‘Roadgames’ or — Rear View Window?
It had been so long since I’d last seen Richard Franklin’s ‘Roadgames’ (1981) that all I could recall about it was Stacy Keach, Jamie Lee Curtis and a truck. And that was it. Maybe something about a killer on the loose but not much else. Yet the film had, albeit hazily, stayed in my mind over the years so I was curious to revisit it last night.
Patrick Quid (Stacy Keach) is a trucker with a dingo. Except he isn’t a trucker (and is that a dingo?). As Quid keeps telling everyone, he’s just a guy who happens to drive a truck. This is because Quid is pretentious and with a superiority complex; he looks down on people (often literally), recites poetry and although he plays the harmonica he plays it along to Mozart.
Then, one morning, he thinks he spies something suspicious. It could be nothing more than another garbage bag that happens to be the size of a severed head, but it could be something else, something more sinister. When radio reports start coming in of the grisly murder of a young hitchhiker Quid, with a lot of time on his hands driving these roads to ponder all this, starts to suspect he knows who the killer is, and he bets it’s that green van he’s been seeing around.
When Quid picks up young hitchhiker Pamela (Jamie Lee Curtis) the two of them decide to figure out the mystery for themselves. But just who is Pamela? And, for that matter, who is Quid? After all, he’s the one having hallucinations and driving a truck full of dead carcasses.
So ‘Roadgames’ is ‘Rear Window’ (1954) in a truck. A strange idea sure, but not so much if you know Richard Franklin and his work. Like Brian De Palma Franklin was massively influenced by Hitchcock and wasn’t afraid to hide that fact. Indeed, this approach would lead him to make the excellent ‘Psycho II’ (1983) a few years later so when it comes to riffing on the master of suspense we’re in safe (or should that be deadly?) hands. There are definitely games being played here, and chances are we’re the suckers.
And ‘Roadgames’ does an excellent job of transposing ‘Rear Window’s device to that of the open road, with Quid able to look down on his fellow travellers from his perch as well as allowing all of them to act as potential suspects or victims; Jimmy Stewart had his bedroom window to observe the world, Quid has his widescreen windscreen.
But ‘Roadgames’ is more than just a Hitchcock homage because the film’s greatest strength is in its variation, and there’s A LOT of variation going on here.
For one thing it starts almost as a Giallo as we witness the murder of a young woman by a mysterious, gloved figure. It’s tense and brutal and shot with style. And notice the use of strings because this scene is all about strings; the strings of the garrotte vibrating in sympathetic resonance with the tightening strings of a guitar being atonally tuned.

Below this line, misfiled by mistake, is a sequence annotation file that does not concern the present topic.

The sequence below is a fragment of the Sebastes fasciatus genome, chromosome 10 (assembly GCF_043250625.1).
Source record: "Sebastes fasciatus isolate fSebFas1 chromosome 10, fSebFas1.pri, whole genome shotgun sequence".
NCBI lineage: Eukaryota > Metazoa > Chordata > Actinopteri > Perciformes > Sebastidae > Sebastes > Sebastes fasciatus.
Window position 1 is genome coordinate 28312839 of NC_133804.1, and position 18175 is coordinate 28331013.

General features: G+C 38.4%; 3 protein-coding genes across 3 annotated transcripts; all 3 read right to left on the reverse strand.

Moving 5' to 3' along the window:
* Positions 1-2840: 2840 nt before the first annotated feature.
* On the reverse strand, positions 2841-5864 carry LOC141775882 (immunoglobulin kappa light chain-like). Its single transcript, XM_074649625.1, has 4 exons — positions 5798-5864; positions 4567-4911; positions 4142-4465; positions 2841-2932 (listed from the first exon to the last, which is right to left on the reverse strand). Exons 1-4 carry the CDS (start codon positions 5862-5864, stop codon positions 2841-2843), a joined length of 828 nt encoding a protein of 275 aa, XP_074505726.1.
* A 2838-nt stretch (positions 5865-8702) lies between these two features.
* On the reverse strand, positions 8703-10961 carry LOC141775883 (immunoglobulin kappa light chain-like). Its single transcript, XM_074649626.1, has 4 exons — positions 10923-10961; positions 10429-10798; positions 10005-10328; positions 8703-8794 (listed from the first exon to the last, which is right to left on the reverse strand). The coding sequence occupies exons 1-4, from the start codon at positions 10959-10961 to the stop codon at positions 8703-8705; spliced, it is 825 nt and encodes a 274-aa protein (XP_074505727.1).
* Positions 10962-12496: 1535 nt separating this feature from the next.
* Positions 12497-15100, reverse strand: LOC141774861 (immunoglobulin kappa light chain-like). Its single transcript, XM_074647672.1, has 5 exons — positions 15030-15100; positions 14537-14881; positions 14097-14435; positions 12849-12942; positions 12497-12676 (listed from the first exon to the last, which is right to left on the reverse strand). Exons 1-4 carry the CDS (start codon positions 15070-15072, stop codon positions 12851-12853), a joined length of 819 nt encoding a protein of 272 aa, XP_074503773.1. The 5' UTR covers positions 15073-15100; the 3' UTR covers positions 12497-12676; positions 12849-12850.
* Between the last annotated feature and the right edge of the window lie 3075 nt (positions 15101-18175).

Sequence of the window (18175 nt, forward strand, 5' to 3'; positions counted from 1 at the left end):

Stuff like this happens constantly with director Franklin knowing exactly how to set up, stage and then execute cinematic devices for maximum implications of threat. Likewise when Quid tells Pamela that maybe the killer is “after their meat” meaning the pig bodies in his truck, but we know that’s not the type of meat any killer would be after. And isn’t there something unsettling about the expression “Universal Meats”? It suggests ‘Roadgames’ is hinting at whether human beings are human or simply animals, pieces of unthinking meat. But that could be me reading too much in my tealeaves.
But it’s not just tension and scares as ‘Roadgames’ is also surprisingly funny, often laugh out loud so. Quid’s comments about his fellow drivers are frequently fun and I could’ve happily watched Stacy Keach sitting in his truck and doing nothing more than talking to his dingo for 90 minutes. There’s also an intentionally hilarious slow-speed chase near the end that’s both a fantastic example of tension building and also sending it up; the climax was like watching ‘The Wages of Fear’ (1953) meets ‘Airplane!’ (1980).
This combination of tension, intelligence and wit means ‘Roadgames’, much like Quid himself, is a clever and cocky little movie, often almost threatening to deconstruct the killer genre entirely with its sly humour much like ‘Scream’ (1996) would go on to do years later. This is a very smartly written script. The editing and sound design are also excellent with both being nicely punchy and energetic, augmenting the tension and comedy when needed. There’s also a VERY satisfying 360 rotating shot in a roadside cafe that would make De Palma sit up and pay attention.
Not that the film is perfect with a unnecessary final shock that feels as chilling as simply finding a hair in your soup and takes away from the more uncomfortable shot preceding it that might be one of the best arguments for going veggie I’ve seen. But the film had been so entertaining until this point I didn’t care in the slightest.
‘Roadgames’ is great. If you’re a fan of character driven thrillers where the dialogue is more important than the murders then you’ll have a blast with this. Franklin’s handle on the material and genre is impeccable as he skillfully swings the movie from tension to humour to fear to comedy again. Stacy Keach also provides an excellent performance as the centre of this film.
At point Keach’s Quid say “No more games”, but this is a film that is constantly playing games with us… but that’s why we’re watching… and the film knows we’re watching and I have the suspicion I can hear Franklin chuckling away at us from behind the camera at every delicious twist and turn he has put in our path.